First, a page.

Ohio bill: Religious protection or LGBT discrimination?


By Maggie Thurber | For Ohio Watchdog

Is Ohio’s proposed House Bill 376 just a state version of the federal Religious Freedom Restoration Act of 1993, or is it an excuse to trample on the civil rights of others?

RELIGIOUS FREEDOM: The American Civil Liberties Union is fighting a religious freedom bill proposed in Ohio.

The sponsors of the bill, Reps. Tim Derickson, R-Oxford and Bill Patmon, D-Cleveland, say it will protect things like Nativity scenes at Christmas and zoning for churches.

The American Civil Liberties Union says the bill will undermine laws protecting gay and transgender Ohioans against discrimination and grant others permission to ignore state and local laws.

RFRA, signed by former President Bill Clinton, states that no statute should “substantially burden a person’s exercise of religion,” unless the burden comes as a result of compelling government interest. It was passed unanimously by the House and had only three dissenting votes in the Senate. The Ohio verson of the law adds that if the burden is a result of a “compelling government interest,” it must be the least restrictive means of furthering that compelling interest

In 1997, the courts ruled that RFRA was unconstitutional as applied to the states. Since then, 27 states have passed more protective laws and 18 have approved bipartisan legislation similar to the proposed Ohio bill.

At a news conference announcing the proposed bill, Derickson said he was not concerned that Ohio courts weren’t making good decisions in religious freedom cases, but he noted high-profile instances around the country where Nativity scenes, crosses on necklaces and zoning for churches had been challenged and declared illegal.

“We really don’t want to wait until there is an issue before mandating a bill,” he said.

Patmon provided an example of how the bill might impact court cases, saying that if a picture of Jesus in a public place is questioned, there would be a “better opportunity to keeping Jesus up rather than taking him down.”

But the ACLU had examples as well, citing instances where individuals and groups used similar state laws as justification for bad – even criminal – behavior.

They said pharmacists have used it to refuse to dispense prescription medication. Police officers have used it to refuse orders, and businesses have used it to refuse service to lesbian, gay, bisexual and transgender couples.

“Individual religious freedom is critically important,” ACLU of Ohio Executive Director Christine Link said in a news release announcing their opposition to the bill. “That is why the ACLU has fought so hard for so many years to defend it. But religious freedom is not a free pass to ignore the law or strip away the safety and civil rights of others.”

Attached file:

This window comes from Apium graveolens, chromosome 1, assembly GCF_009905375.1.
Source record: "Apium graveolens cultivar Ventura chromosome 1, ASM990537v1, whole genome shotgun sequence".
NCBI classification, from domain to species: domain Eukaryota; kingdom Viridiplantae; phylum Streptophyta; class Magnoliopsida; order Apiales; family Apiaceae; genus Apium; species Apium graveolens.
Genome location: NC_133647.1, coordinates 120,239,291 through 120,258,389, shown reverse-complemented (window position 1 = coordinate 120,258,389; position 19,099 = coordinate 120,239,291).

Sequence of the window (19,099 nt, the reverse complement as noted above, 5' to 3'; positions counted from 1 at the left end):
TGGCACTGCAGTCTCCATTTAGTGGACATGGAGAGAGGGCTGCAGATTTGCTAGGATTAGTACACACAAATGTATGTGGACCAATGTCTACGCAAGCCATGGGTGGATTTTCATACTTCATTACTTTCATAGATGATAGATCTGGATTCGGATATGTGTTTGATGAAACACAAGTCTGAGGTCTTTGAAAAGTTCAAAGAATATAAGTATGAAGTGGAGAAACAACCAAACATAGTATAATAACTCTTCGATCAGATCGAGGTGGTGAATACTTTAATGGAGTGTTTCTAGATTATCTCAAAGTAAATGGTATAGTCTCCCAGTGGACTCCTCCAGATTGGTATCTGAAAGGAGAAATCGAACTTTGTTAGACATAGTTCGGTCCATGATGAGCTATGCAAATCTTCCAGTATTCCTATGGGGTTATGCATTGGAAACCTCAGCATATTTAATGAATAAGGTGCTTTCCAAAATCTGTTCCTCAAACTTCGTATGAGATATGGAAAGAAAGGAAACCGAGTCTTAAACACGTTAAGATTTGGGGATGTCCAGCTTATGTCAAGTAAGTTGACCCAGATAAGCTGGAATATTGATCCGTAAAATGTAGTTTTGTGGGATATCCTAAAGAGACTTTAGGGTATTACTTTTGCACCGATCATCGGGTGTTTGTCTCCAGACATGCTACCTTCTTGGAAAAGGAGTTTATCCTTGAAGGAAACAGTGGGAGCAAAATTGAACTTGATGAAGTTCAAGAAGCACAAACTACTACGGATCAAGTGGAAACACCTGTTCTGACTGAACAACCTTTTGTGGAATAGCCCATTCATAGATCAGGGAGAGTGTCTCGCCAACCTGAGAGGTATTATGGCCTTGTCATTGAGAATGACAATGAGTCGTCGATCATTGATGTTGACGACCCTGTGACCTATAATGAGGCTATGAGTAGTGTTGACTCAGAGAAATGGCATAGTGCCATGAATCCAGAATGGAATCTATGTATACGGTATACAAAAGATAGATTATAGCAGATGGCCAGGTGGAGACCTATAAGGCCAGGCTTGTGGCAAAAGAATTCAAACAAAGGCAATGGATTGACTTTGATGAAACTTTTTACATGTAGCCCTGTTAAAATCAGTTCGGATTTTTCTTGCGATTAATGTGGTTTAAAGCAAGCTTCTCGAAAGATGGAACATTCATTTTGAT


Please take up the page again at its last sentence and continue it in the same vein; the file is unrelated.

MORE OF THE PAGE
Nick Worner, ACLU of Ohio communications coordinator, said there is a lot of confusion about the bill.

“When this was introduced, people were talking about the establishment clause — religious pictures in schools, for example,” he said. “We’re not talking about allowing a religious portrait in schools. That’s not our perspective on the case.”

He said the bill is so broad that it doesn’t just include behavior that burdens religious expression, but mildly inconveniences it as well. The ACLU also has a problem with the fact that the bill would provide a religious defense in private litigation, regardless of whether a governmental entity is a party.

“There is a fundamental difference between your religious freedom versus your ability to ignore existing laws or infringe upon the rights of others,” he said. “Some people seem to think their religious freedom can inhibit the rights of others.”

Worner said a situation in which a business denies services to an lesbian, gay, bisexual or transgender couple is one of the easiest ways to understand the potential impact of the law in Ohio. The ACLU says it would be used as a defense for the denial of service.

“We believe discrimination against the LGBT community should be treated the same way as racial discrimination,” he said. “Because Ohio law doesn’t protect them in the same way, though many local laws in the state do, this is likely to be one of the ways the law is used.”

He also cited a case in which a Virginia pastor abetted the kidnapping of a child in a parental custody case. The pastor cited his religious objection to homosexuality as his reason for helping one mother flee with her daughter to another country, after she became a born-again Christian and decided to no longer live as a lesbian.

“Most rational people would agree that that goes beyond the pale,” Worner said, noting that the pastor was convicted.

The core issue, Worner said, boils down to risks versus the benefits of the legislation.

“It’s not going to stop the establishment issues,” he said, “but it will create a lot of ambiguity about discrimination while providing a statutory defense in criminal cases. This has more risks than rewards, and that’s why we have a problem with it.”

ACLU of Ohio is urging legislators to withdraw the bill and plans to provide opponent testimony when hearings are scheduled.

The bill has 43 co-sponsors and is pending in the House Judiciary Committee.

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